MIF Discussion - Should we treat the arts as a progressive evolution or as a disposal form, chucked out and replaced whenever we see fit?

The Day We Sang

The Day We Sang - Copyright MIF 2011

That Day We Sang - by Victoria Wood

Review by Amy McIntyre and Dick Downing

It’s not that unusual to have a community choir, often with young people in it, singing on the professional stage. It’s more unusual for it to be made up entirely of primary school pupils.

Victoria Wood’s play with songs is about the Manchester School Children’s Choir, and its hugely successful recording of ‘Nymphs and Shepherds’ in 1929.

No. Really it’s about how a subsequent loss of sense of joy affected two imagined members of that choir as their lives unfolded, and how they overcame that loss.

Lots of us got to sing as primary aged children. How many of us went on to sing in secondary schools and beyond? And how many more settled into a largely joyless adulthood, with little chance of creative expression and fulfilment?

The Day We Sang - Copyright MIF 2011

VW constructs a beautiful device through which one particular character rediscovers excitement and joy in his life. A boy from an unpromising background loves to sing, to the point that he is put in detention and nearly misses out on an audition for the choir. We have already met the boy as an adult (little Jimmy turned into middle-aged Tubby, a beautiful performance by Vincent Franklin) and see both boy and man anxiously awaiting the audition decision of the choir mistress. The two then share the journey towards the famous Columbia Records recording. At the same time, a shy girl becomes a shy woman, expressing her frustration at being saddled with the name Enid in a classic Wood song along the lines of ‘Let’s do it’ (remember - ‘beat me on the bottom with the Woman’s Weekly’?), brilliantly delivered by Jenna Russell.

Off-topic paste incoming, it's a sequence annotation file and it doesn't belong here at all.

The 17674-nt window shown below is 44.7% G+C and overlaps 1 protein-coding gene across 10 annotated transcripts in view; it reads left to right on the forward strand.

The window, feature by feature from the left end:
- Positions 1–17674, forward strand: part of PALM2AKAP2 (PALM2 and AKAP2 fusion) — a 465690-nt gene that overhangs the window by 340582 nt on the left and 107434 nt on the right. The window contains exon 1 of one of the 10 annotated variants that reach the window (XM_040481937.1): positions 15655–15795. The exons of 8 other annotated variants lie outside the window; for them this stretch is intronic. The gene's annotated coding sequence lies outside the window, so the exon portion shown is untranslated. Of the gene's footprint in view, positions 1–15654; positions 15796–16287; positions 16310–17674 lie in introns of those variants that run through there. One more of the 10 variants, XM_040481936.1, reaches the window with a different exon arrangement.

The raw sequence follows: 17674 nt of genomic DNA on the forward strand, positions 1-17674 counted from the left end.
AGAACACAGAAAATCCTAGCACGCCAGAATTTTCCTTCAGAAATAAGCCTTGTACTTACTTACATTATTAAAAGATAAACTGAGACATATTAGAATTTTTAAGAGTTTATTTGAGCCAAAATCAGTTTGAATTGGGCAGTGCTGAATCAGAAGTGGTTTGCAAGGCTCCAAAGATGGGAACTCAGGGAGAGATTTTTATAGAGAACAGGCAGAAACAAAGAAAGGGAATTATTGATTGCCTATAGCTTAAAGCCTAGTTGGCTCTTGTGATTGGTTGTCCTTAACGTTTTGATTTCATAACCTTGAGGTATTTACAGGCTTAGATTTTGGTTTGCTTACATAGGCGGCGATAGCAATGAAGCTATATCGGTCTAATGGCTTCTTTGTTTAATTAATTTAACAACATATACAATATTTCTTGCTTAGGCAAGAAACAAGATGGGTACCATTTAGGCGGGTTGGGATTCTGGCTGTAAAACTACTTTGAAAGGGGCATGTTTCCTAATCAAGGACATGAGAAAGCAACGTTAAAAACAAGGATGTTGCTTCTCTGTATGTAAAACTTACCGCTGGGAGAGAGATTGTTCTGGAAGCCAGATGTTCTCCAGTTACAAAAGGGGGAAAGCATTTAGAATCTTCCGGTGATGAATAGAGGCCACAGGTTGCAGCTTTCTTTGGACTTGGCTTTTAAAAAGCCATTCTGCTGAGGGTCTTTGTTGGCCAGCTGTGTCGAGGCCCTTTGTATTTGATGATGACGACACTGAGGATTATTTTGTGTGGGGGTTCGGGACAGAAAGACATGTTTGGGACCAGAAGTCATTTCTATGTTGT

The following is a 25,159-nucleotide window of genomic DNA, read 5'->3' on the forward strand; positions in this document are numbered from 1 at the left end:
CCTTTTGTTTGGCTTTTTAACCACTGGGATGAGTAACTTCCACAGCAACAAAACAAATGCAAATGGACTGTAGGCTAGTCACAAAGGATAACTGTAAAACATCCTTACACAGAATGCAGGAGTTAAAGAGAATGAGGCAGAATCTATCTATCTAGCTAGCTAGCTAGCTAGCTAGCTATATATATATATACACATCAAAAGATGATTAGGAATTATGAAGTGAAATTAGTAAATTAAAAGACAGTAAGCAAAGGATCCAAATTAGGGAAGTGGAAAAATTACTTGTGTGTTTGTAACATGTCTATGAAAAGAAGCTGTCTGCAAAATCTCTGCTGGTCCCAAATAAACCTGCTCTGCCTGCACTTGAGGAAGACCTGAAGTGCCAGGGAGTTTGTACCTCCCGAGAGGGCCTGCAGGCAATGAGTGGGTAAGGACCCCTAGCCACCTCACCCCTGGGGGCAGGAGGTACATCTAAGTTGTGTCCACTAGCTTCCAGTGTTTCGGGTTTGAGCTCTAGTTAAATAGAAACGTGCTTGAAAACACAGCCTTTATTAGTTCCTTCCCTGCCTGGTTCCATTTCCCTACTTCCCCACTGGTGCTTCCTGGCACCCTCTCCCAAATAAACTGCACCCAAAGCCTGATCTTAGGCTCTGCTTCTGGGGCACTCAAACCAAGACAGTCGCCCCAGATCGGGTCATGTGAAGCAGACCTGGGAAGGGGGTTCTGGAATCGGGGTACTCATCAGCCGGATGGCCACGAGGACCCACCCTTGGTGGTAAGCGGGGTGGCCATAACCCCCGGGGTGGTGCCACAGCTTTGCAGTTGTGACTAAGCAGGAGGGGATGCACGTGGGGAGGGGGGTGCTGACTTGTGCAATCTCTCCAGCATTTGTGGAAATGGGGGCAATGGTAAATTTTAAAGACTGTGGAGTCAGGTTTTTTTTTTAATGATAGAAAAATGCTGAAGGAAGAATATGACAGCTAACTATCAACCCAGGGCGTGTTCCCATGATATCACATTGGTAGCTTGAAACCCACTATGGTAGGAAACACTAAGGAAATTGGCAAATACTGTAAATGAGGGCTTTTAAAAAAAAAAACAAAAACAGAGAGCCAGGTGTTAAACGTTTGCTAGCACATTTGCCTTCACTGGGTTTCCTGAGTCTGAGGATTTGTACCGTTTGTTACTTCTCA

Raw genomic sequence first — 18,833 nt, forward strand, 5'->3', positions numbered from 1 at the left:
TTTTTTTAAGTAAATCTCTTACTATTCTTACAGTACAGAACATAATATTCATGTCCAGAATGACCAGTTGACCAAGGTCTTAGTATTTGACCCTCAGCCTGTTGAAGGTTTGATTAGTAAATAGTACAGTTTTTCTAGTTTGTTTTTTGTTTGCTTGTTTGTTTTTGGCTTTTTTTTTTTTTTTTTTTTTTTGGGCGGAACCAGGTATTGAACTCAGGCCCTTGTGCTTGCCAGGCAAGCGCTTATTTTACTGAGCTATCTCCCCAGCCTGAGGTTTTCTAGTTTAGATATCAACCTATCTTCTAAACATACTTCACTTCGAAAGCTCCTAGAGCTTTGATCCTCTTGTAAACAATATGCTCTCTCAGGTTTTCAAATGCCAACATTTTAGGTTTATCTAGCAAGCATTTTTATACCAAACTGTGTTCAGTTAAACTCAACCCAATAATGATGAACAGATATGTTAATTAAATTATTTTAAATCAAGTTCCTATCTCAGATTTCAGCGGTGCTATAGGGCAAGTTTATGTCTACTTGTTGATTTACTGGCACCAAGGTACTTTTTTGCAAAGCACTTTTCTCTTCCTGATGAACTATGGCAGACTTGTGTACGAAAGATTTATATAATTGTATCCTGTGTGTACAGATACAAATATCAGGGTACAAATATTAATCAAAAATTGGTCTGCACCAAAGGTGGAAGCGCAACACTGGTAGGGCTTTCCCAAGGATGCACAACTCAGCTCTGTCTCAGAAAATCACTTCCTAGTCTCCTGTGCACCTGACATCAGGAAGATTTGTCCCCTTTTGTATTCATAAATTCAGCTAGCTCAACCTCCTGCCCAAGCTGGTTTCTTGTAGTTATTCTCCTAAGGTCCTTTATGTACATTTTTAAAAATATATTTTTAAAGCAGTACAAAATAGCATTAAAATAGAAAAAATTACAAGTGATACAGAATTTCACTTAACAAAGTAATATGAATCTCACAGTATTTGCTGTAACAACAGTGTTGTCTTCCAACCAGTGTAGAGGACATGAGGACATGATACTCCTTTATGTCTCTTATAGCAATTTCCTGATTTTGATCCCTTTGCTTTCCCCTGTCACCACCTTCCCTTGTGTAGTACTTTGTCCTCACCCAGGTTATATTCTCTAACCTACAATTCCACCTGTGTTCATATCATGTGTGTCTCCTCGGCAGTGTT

The adult boy and the adult girl get it together and rediscover joyfulness. But how many don’t? For how many will secondary school and a humdrum career forever eradicate their playfulness? Mr Gove should come and see this play and realise that secondary education needs to include the creative and expressive opportunities that could help sustain a sense of engagement, teamwork, playfulness - and joy - for more kids. His batty baccalaureate pretty much precludes secondary schools from giving those sorts of experiences across the board, leaving it to the resourceful (and resourced) parents of privileged kids while overlooking ‘a scruffy lot of elementary school brats’.

The Day We Sang - Copyright MIF 2011

It won’t be ‘Nymphs and Shepherds’ that does it for today’s kids (probably!). It might be rap, or pop or heavy metal or whatever. ‘That Day We Sang’ reminds us all that we need joyfulness in our lives. Singing is a pretty good start, and education as a whole can do with a damn site more of it – joyfulness, that is. This show, dripping with nostalgia (for Berni Inns and Wimpy Bars even!) really is about now.

Come on Govey, give all the kids a chance for joy; you know you want to!